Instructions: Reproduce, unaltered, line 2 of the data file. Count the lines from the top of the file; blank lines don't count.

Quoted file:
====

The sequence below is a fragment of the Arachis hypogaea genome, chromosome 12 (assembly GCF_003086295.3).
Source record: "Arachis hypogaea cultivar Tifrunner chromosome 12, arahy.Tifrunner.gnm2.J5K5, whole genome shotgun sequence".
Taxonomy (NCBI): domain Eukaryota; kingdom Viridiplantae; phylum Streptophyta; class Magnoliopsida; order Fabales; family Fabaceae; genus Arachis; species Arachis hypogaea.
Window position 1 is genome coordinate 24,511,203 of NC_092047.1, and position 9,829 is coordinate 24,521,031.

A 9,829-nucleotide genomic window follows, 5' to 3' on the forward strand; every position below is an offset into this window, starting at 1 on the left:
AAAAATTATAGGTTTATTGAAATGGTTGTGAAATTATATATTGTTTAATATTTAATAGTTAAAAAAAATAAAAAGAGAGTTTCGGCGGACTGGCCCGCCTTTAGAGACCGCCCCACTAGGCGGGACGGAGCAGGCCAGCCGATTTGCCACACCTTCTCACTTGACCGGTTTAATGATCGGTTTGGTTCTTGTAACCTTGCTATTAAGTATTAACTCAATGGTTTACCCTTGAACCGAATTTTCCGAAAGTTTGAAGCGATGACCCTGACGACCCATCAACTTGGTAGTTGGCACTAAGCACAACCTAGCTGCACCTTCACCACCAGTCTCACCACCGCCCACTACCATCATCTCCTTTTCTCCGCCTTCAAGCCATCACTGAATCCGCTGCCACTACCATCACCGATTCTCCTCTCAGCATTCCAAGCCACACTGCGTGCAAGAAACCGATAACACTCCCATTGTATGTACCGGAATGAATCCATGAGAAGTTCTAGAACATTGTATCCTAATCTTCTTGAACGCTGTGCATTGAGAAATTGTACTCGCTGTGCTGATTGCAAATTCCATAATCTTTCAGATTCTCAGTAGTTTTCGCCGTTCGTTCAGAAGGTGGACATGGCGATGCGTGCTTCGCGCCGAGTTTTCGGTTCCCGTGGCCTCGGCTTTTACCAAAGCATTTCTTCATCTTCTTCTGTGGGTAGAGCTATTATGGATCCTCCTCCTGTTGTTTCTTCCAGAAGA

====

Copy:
Source record: "Arachis hypogaea cultivar Tifrunner chromosome 12, arahy.Tifrunner.gnm2.J5K5, whole genome shotgun sequence".